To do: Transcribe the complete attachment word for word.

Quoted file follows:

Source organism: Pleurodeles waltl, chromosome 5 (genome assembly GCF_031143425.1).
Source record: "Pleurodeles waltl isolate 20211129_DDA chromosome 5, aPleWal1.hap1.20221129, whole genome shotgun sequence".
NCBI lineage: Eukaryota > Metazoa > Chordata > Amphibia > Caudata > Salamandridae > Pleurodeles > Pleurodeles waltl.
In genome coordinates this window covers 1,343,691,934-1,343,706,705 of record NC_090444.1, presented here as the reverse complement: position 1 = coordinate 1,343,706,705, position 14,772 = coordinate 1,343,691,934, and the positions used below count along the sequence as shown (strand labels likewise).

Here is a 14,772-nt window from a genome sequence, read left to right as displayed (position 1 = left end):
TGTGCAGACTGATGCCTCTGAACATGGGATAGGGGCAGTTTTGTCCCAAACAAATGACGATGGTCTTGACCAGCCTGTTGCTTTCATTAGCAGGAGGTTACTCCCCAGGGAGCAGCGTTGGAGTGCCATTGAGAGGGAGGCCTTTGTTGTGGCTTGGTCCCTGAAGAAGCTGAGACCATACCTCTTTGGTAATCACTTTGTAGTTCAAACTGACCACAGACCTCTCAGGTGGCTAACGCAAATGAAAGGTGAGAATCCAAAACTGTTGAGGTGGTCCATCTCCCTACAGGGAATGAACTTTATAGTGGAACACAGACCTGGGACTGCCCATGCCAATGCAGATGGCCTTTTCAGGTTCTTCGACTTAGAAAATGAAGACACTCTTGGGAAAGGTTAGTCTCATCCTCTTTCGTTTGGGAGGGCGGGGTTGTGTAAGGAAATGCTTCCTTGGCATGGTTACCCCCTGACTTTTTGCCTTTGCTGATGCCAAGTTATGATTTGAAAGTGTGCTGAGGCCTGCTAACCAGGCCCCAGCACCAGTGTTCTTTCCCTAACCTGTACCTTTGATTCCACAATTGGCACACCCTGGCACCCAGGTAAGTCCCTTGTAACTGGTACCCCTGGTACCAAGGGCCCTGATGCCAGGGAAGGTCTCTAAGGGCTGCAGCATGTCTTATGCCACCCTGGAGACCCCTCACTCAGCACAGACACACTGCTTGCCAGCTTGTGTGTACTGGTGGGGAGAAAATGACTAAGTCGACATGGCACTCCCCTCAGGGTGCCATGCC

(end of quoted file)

Source organism: Pleurodeles waltl, chromosome 5 (genome assembly GCF_031143425.1).
Source record: "Pleurodeles waltl isolate 20211129_DDA chromosome 5, aPleWal1.hap1.20221129, whole genome shotgun sequence".
NCBI lineage: Eukaryota > Metazoa > Chordata > Amphibia > Caudata > Salamandridae > Pleurodeles > Pleurodeles waltl.
In genome coordinates this window covers 1,343,691,934-1,343,706,705 of record NC_090444.1, presented here as the reverse complement: position 1 = coordinate 1,343,706,705, position 14,772 = coordinate 1,343,691,934, and the positions used below count along the sequence as shown (strand labels likewise).

Here is a 14,772-nt window from a genome sequence, read left to right as displayed (position 1 = left end):
TGTGCAGACTGATGCCTCTGAACATGGGATAGGGGCAGTTTTGTCCCAAACAAATGACGATGGTCTTGACCAGCCTGTTGCTTTCATTAGCAGGAGGTTACTCCCCAGGGAGCAGCGTTGGAGTGCCATTGAGAGGGAGGCCTTTGTTGTGGCTTGGTCCCTGAAGAAGCTGAGACCATACCTCTTTGGTAATCACTTTGTAGTTCAAACTGACCACAGACCTCTCAGGTGGCTAACGCAAATGAAAGGTGAGAATCCAAAACTGTTGAGGTGGTCCATCTCCCTACAGGGAATGAACTTTATAGTGGAACACAGACCTGGGACTGCCCATGCCAATGCAGATGGCCTTTTCAGGTTCTTCGACTTAGAAAATGAAGACACTCTTGGGAAAGGTTAGTCTCATCCTCTTTCGTTTGGGAGGGCGGGGTTGTGTAAGGAAATGCTTCCTTGGCATGGTTACCCCCTGACTTTTTGCCTTTGCTGATGCCAAGTTATGATTTGAAAGTGTGCTGAGGCCTGCTAACCAGGCCCCAGCACCAGTGTTCTTTCCCTAACCTGTACCTTTGATTCCACAATTGGCACACCCTGGCACCCAGGTAAGTCCCTTGTAACTGGTACCCCTGGTACCAAGGGCCCTGATGCCAGGGAAGGTCTCTAAGGGCTGCAGCATGTCTTATGCCACCCTGGAGACCCCTCACTCAGCACAGACACACTGCTTGCCAGCTTGTGTGTACTGGTGGGGAGAAAATGACTAAGTCGACATGGCACTCCCCTCAGGGTGCCATGCC